EARLY EUKARYOGENESIS AND EUKARYOTIC DIVERSIFICATION (Invited Presentation)
New microfossil assemblages from the Paleoproterozoic McArthur basin of Australia reveal an ecosystem with cyanobacterial mats, diverse unidentified vegetative cells and cysts, and ornamented protists. The morphological complexity of some of these fossils implies cytological sophistication for the synthesis of organic plates, external equatorial outgrowth, internal concentric ridges, and diverse protrusions on large recalcitrant organic walls, which indirectly evidence the evolution of a complex cytoskeleton and endomembrane system before 1.75 Ga, and pushes back the minimum age of eukaryotic fossils previously reported at 1.65 Ga. These early protists thrived in anoxic-suboxic near-shore marine water, probably close to benthic cyanobacterial mats providing low oxygen concentration undetectable by most geochemical proxies but sufficient for steroid synthesis and aerobe metabolism. They provide a minimum age for LECA, consistent with several molecular clocks.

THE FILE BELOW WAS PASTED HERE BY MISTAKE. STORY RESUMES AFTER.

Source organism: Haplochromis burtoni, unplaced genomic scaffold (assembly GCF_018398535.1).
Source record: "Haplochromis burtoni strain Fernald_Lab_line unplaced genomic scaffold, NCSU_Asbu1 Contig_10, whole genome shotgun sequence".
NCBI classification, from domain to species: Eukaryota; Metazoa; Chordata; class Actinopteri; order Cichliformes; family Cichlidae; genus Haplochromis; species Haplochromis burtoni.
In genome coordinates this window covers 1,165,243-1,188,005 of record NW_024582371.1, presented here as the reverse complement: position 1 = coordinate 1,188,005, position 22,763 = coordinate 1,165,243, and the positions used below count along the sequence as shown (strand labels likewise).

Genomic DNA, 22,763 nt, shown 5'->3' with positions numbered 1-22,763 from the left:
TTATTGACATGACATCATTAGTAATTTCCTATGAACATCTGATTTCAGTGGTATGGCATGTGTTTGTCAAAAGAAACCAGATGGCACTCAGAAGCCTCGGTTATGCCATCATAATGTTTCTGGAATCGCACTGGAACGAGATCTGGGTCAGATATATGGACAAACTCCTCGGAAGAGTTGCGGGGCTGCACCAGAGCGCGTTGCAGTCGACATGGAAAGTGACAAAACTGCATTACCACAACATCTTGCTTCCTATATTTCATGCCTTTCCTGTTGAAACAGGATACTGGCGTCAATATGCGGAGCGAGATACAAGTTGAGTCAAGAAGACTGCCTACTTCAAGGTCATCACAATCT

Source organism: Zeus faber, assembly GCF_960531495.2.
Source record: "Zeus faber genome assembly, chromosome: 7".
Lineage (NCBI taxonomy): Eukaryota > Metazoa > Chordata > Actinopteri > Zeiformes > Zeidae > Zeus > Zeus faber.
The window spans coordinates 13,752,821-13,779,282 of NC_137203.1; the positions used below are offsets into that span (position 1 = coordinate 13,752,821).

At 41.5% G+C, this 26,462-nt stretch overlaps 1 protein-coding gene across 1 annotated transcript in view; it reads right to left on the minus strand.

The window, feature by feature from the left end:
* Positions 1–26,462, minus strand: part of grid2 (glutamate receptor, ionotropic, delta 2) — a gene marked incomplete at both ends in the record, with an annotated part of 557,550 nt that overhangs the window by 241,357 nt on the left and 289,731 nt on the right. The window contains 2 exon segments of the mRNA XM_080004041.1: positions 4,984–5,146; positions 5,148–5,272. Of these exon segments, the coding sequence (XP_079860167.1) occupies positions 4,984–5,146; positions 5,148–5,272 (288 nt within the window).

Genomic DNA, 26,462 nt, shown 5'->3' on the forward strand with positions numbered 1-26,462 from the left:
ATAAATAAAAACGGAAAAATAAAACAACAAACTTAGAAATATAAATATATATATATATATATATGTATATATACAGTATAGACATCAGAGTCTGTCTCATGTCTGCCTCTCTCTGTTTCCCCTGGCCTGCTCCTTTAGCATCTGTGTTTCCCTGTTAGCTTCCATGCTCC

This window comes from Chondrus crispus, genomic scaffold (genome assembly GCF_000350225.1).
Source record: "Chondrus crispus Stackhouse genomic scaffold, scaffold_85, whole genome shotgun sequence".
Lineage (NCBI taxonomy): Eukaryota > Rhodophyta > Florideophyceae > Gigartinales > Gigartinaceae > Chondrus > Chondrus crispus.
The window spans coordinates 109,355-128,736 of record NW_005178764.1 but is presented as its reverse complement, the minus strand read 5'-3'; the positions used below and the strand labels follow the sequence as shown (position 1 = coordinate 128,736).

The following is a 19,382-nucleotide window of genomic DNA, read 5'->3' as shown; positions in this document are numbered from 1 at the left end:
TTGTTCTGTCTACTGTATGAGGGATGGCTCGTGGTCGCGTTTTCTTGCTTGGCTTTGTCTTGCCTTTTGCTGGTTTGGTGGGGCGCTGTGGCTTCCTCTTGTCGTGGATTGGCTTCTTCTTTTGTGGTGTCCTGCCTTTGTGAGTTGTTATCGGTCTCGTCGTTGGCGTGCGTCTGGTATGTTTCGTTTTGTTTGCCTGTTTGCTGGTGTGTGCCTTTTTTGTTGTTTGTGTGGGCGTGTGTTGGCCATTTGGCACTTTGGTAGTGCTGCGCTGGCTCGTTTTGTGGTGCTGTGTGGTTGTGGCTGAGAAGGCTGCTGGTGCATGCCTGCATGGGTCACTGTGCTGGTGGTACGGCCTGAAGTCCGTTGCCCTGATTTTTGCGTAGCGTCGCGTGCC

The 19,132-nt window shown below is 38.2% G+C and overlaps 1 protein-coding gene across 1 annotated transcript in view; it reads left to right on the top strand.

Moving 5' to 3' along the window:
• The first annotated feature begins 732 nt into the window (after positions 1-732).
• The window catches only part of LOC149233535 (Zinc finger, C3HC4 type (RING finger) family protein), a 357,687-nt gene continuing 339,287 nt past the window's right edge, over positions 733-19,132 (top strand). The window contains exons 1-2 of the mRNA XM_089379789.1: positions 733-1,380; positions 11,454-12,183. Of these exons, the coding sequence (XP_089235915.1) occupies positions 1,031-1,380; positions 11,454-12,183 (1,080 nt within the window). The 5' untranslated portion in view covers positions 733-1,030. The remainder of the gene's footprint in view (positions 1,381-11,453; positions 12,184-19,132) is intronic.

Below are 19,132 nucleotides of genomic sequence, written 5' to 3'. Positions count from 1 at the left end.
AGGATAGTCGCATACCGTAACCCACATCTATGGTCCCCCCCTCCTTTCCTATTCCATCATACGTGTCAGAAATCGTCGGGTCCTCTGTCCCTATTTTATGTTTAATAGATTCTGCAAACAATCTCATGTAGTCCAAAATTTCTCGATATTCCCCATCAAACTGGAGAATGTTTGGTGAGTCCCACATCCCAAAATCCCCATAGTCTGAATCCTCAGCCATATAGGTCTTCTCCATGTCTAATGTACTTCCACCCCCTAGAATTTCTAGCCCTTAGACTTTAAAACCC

Crown-group eukaryotes emerged well before 1 Ga based on the minimum age of multicellular red and green algae (Archaeplastida and 1ary endosymbiosis of the plast), and fungi and younger amoebae (Amorphea), as well as new evidence for possible Vaucheriale algae (TSAR supergroup and 2ary endosymbiosis of the plast). High resolution analyzes of the morphology, ultrastructure and biochemistry of enigmatic microfossils and experimental taphonomy, combined with micro- and macro-paleoeocology, reveal the paleobiology and evolution of early eukaryotes in terrestrial and marine habitats and their links to ecological and environmental causes, as inspired by the brilliant pioneer work of A H Knoll.